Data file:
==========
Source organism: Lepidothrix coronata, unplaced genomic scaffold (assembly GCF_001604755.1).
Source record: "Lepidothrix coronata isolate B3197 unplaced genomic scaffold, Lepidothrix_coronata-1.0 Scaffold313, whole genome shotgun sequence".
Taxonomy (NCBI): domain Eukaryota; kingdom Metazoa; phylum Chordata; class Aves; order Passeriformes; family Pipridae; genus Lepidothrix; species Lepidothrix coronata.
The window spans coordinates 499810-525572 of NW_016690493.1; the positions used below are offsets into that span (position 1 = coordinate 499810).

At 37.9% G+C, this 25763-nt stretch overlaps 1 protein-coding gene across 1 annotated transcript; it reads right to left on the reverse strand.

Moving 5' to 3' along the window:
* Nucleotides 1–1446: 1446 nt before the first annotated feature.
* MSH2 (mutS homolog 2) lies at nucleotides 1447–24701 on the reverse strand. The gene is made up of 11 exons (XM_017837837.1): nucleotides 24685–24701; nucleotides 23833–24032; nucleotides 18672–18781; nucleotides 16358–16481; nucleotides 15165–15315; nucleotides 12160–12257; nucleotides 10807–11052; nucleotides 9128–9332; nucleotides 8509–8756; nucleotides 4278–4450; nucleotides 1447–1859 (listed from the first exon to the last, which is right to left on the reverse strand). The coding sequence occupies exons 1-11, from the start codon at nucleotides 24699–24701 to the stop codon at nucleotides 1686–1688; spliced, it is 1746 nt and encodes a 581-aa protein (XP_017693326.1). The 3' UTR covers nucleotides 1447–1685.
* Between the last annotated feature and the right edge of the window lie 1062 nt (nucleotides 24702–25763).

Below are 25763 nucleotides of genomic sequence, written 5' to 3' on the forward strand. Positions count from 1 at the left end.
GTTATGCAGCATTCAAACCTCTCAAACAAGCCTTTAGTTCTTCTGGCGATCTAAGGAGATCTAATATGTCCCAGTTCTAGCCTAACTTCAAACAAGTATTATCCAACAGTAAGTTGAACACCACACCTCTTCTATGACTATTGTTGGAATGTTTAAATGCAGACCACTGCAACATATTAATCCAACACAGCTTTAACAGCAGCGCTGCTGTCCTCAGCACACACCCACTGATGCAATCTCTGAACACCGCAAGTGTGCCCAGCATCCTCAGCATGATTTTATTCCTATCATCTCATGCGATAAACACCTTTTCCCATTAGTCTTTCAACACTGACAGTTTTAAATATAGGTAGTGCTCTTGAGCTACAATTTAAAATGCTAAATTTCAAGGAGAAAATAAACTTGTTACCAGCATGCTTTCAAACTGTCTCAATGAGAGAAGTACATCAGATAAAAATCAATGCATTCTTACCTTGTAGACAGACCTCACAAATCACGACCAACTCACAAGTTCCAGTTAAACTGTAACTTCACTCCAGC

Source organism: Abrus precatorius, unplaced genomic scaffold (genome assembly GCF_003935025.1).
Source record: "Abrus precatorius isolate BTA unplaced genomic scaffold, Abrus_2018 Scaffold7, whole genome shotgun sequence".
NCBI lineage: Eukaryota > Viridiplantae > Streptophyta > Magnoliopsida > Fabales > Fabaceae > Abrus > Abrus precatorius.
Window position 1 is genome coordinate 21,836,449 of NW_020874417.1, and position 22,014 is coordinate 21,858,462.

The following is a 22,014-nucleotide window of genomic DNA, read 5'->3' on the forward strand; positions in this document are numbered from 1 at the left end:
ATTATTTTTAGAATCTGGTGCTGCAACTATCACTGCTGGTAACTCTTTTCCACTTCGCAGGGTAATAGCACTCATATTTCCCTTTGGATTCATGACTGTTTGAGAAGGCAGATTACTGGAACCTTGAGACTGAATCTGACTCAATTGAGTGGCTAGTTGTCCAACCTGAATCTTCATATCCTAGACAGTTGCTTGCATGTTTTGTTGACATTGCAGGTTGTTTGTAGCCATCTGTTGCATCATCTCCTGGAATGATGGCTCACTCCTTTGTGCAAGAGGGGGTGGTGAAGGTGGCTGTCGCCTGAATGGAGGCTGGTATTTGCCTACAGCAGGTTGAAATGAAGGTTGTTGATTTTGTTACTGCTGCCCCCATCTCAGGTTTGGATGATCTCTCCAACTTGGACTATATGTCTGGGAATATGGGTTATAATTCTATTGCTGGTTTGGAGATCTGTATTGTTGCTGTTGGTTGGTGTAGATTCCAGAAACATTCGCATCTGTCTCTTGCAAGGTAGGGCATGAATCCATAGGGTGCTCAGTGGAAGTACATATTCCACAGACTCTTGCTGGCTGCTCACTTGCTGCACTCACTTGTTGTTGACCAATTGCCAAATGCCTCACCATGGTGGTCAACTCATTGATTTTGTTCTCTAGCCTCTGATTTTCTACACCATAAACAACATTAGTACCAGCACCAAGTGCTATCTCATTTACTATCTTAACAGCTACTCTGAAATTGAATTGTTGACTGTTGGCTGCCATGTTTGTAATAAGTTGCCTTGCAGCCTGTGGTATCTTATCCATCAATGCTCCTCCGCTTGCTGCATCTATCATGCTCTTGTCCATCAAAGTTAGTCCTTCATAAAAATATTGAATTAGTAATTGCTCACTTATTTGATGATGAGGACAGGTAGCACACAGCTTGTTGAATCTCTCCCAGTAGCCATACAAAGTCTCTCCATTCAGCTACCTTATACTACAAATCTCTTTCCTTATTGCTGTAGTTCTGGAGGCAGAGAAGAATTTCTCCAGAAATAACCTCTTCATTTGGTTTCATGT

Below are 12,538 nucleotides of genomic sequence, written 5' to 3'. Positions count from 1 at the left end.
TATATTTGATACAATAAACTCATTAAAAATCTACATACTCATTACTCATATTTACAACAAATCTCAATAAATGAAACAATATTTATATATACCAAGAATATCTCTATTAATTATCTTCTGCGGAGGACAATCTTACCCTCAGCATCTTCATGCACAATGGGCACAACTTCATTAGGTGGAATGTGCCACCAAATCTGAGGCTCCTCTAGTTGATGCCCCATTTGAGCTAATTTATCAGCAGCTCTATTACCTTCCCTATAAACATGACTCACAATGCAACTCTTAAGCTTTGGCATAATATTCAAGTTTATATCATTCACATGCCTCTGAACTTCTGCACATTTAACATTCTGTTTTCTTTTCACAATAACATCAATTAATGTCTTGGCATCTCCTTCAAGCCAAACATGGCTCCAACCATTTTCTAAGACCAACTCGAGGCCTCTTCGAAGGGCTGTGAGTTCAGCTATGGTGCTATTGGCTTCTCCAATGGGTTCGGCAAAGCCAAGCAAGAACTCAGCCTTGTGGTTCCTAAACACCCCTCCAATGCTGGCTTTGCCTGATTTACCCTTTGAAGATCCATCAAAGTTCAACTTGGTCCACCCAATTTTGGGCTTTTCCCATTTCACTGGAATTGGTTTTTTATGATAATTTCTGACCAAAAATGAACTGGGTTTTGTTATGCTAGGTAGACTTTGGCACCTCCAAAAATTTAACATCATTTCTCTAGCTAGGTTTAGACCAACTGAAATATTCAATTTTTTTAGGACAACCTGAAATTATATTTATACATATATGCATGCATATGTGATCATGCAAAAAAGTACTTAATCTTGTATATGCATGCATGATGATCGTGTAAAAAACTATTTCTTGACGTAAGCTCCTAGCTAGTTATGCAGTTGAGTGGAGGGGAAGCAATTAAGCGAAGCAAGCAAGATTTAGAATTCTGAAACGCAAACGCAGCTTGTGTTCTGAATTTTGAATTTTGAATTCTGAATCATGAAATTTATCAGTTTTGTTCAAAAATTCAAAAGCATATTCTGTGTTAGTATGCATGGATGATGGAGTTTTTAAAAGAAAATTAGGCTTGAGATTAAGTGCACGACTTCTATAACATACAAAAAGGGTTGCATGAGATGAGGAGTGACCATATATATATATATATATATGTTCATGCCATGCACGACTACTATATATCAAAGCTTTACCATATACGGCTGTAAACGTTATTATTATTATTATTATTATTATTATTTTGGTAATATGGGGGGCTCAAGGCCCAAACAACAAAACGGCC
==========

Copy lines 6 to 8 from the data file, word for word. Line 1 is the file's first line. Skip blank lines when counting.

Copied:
Moving 5' to 3' along the window:
* Nucleotides 1–1446: 1446 nt before the first annotated feature.
* MSH2 (mutS homolog 2) lies at nucleotides 1447–24701 on the reverse strand. The gene is made up of 11 exons (XM_017837837.1): nucleotides 24685–24701; nucleotides 23833–24032; nucleotides 18672–18781; nucleotides 16358–16481; nucleotides 15165–15315; nucleotides 12160–12257; nucleotides 10807–11052; nucleotides 9128–9332; nucleotides 8509–8756; nucleotides 4278–4450; nucleotides 1447–1859 (listed from the first exon to the last, which is right to left on the reverse strand). The coding sequence occupies exons 1-11, from the start codon at nucleotides 24699–24701 to the stop codon at nucleotides 1686–1688; spliced, it is 1746 nt and encodes a 581-aa protein (XP_017693326.1). The 3' UTR covers nucleotides 1447–1685.